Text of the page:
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The Royal Swedish Academy of Sciences Tuesday announced the Nobel prize in physics goes to three scientists for their work in helping to understand complex physical systems, work that has proved valuable in quantifying and predicting climate.  

At a Stockholm news conference, the academy’s Secretary General Goran K. Hansson and a panel of Nobel jurors presented one half of the physics prize to Syukuro Manabe and Klaus Hasselmann “for the physical modelling of Earth’s climate, quantifying variability and reliably predicting global warming.”

Hansson said the other half of the prize has been awarded to Giorgio Parisi “for the discovery of the interplay of disorder and fluctuations in physical systems from atomic to planetary scales.” 

The panel said the work of Manabe and Hasselmann “laid the foundation of our knowledge of the Earth’s climate and how humanity influences it.”

Born in Japan and now a senior meteorologist at Princeton University, Manabe pioneered studies in how increased levels of carbon dioxide in the atmosphere lead to increased temperatures at the surface of the Earth. 

A professor of meteorology at Max Planck Institute for Meteorology, in Hamburg, Germany, Hasselmann created a model that links together weather and climate, thus answering the question of why climate models can be reliable despite weather being changeable and chaotic.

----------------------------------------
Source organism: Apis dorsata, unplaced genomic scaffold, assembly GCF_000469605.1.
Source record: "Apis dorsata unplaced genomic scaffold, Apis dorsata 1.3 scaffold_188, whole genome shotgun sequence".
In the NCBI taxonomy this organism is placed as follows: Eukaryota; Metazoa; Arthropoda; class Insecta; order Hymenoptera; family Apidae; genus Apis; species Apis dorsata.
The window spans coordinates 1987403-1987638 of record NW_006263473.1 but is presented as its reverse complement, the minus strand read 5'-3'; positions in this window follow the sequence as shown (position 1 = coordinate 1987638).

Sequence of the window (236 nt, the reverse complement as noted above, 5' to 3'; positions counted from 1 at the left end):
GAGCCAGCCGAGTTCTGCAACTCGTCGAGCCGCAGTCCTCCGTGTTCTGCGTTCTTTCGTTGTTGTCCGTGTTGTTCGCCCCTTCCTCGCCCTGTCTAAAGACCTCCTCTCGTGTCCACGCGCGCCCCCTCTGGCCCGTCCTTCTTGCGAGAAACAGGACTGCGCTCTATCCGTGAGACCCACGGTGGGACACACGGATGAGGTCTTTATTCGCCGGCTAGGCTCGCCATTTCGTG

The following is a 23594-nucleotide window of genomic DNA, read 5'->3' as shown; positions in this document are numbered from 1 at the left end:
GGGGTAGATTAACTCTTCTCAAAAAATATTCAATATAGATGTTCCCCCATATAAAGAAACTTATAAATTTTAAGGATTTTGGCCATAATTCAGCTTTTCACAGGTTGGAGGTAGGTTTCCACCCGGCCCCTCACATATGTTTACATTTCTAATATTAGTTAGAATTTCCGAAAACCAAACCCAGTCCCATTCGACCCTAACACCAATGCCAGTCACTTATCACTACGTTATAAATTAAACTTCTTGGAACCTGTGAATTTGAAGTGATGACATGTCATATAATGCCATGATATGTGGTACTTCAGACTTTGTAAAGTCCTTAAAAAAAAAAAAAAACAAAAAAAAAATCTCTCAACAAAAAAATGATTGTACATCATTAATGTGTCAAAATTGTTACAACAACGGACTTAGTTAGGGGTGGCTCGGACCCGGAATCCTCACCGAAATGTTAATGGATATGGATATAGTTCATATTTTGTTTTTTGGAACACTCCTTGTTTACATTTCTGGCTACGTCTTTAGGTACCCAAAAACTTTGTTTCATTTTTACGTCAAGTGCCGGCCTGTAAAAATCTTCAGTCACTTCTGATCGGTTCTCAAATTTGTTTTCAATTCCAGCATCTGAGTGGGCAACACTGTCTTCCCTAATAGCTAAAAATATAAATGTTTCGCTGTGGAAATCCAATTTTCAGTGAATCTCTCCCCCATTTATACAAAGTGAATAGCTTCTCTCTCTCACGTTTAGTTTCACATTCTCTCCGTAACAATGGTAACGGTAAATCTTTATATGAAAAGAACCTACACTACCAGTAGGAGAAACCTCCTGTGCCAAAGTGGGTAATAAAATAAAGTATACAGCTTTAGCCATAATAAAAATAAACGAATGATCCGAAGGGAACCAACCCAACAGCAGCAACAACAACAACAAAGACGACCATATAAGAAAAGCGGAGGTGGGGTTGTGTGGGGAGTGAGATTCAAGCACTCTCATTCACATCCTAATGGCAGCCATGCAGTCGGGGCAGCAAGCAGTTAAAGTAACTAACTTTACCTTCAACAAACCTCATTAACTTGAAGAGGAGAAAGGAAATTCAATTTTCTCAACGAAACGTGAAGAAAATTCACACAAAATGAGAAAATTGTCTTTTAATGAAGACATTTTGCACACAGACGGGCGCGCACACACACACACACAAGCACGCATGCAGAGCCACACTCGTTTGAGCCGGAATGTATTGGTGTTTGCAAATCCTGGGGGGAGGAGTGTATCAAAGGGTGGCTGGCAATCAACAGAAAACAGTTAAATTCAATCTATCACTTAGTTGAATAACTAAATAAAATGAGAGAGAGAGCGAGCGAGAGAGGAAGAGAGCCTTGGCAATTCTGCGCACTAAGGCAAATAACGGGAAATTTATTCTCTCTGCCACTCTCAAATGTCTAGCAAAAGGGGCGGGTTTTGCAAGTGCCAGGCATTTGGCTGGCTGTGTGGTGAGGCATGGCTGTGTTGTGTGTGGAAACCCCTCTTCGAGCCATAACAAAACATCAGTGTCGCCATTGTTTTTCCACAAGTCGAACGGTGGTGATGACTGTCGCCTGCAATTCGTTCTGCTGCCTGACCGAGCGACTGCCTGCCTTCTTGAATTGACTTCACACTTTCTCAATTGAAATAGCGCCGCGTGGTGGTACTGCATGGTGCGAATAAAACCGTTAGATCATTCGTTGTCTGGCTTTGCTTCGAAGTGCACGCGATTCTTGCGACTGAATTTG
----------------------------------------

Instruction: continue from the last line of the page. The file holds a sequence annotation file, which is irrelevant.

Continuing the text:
And Sapienza University of Rome physicist Parisi, over the course of his career, discovered hidden patterns in disordered complex materials, making it possible to understand and describe many different and apparently entirely random materials and phenomena in all areas of science and mathematics.

The three scientists will split the $1.1 million cash prize.  The Nobel Prize for medicine was awarded Monday, with prizes for chemistry, literature, peace and economics to be awarded later this week and early next week.

Some information for this report was provided by the Associated Press, Reuters and Agence-France Presse.


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